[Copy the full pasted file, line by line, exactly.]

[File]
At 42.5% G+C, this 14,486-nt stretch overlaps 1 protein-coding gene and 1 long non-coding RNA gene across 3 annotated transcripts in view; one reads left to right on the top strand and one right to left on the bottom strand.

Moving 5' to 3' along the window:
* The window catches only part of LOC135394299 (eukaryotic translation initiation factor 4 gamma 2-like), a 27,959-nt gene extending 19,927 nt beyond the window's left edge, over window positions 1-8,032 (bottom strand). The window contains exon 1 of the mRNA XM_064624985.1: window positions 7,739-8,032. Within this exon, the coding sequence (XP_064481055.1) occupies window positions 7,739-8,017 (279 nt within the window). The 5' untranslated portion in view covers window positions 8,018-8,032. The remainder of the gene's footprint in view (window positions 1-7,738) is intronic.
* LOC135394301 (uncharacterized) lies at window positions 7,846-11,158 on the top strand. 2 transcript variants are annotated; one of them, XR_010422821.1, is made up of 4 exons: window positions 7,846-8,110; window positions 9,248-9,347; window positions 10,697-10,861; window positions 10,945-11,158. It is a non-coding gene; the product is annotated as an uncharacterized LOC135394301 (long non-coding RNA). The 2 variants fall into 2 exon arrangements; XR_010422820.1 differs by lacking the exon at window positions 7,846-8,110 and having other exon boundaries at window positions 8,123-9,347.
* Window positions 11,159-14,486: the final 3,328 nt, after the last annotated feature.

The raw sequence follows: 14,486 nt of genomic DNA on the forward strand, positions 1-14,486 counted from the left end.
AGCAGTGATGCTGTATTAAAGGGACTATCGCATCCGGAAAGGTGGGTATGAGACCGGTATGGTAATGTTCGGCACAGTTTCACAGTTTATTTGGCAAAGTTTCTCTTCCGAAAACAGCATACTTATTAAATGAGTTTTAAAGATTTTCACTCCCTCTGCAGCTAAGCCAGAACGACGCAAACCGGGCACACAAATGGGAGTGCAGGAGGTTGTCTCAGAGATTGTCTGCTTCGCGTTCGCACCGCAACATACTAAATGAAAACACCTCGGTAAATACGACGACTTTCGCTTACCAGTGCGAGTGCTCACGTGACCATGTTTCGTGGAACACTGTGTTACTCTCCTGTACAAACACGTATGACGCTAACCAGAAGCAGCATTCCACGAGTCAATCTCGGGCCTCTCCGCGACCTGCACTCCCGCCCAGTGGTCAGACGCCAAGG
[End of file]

At 42.5% G+C, this 14,486-nt stretch overlaps 1 protein-coding gene and 1 long non-coding RNA gene across 3 annotated transcripts in view; one reads left to right on the top strand and one right to left on the bottom strand.

Moving 5' to 3' along the window:
* The window catches only part of LOC135394299 (eukaryotic translation initiation factor 4 gamma 2-like), a 27,959-nt gene extending 19,927 nt beyond the window's left edge, over window positions 1-8,032 (bottom strand). The window contains exon 1 of the mRNA XM_064624985.1: window positions 7,739-8,032. Within this exon, the coding sequence (XP_064481055.1) occupies window positions 7,739-8,017 (279 nt within the window). The 5' untranslated portion in view covers window positions 8,018-8,032. The remainder of the gene's footprint in view (window positions 1-7,738) is intronic.
* LOC135394301 (uncharacterized) lies at window positions 7,846-11,158 on the top strand. 2 transcript variants are annotated; one of them, XR_010422821.1, is made up of 4 exons: window positions 7,846-8,110; window positions 9,248-9,347; window positions 10,697-10,861; window positions 10,945-11,158. It is a non-coding gene; the product is annotated as an uncharacterized LOC135394301 (long non-coding RNA). The 2 variants fall into 2 exon arrangements; XR_010422820.1 differs by lacking the exon at window positions 7,846-8,110 and having other exon boundaries at window positions 8,123-9,347.
* Window positions 11,159-14,486: the final 3,328 nt, after the last annotated feature.

The raw sequence follows: 14,486 nt of genomic DNA on the forward strand, positions 1-14,486 counted from the left end.
AGCAGTGATGCTGTATTAAAGGGACTATCGCATCCGGAAAGGTGGGTATGAGACCGGTATGGTAATGTTCGGCACAGTTTCACAGTTTATTTGGCAAAGTTTCTCTTCCGAAAACAGCATACTTATTAAATGAGTTTTAAAGATTTTCACTCCCTCTGCAGCTAAGCCAGAACGACGCAAACCGGGCACACAAATGGGAGTGCAGGAGGTTGTCTCAGAGATTGTCTGCTTCGCGTTCGCACCGCAACATACTAAATGAAAACACCTCGGTAAATACGACGACTTTCGCTTACCAGTGCGAGTGCTCACGTGACCATGTTTCGTGGAACACTGTGTTACTCTCCTGTACAAACACGTATGACGCTAACCAGAAGCAGCATTCCACGAGTCAATCTCGGGCCTCTCCGCGACCTGCACTCCCGCCCAGTGGTCAGACGCCAAGG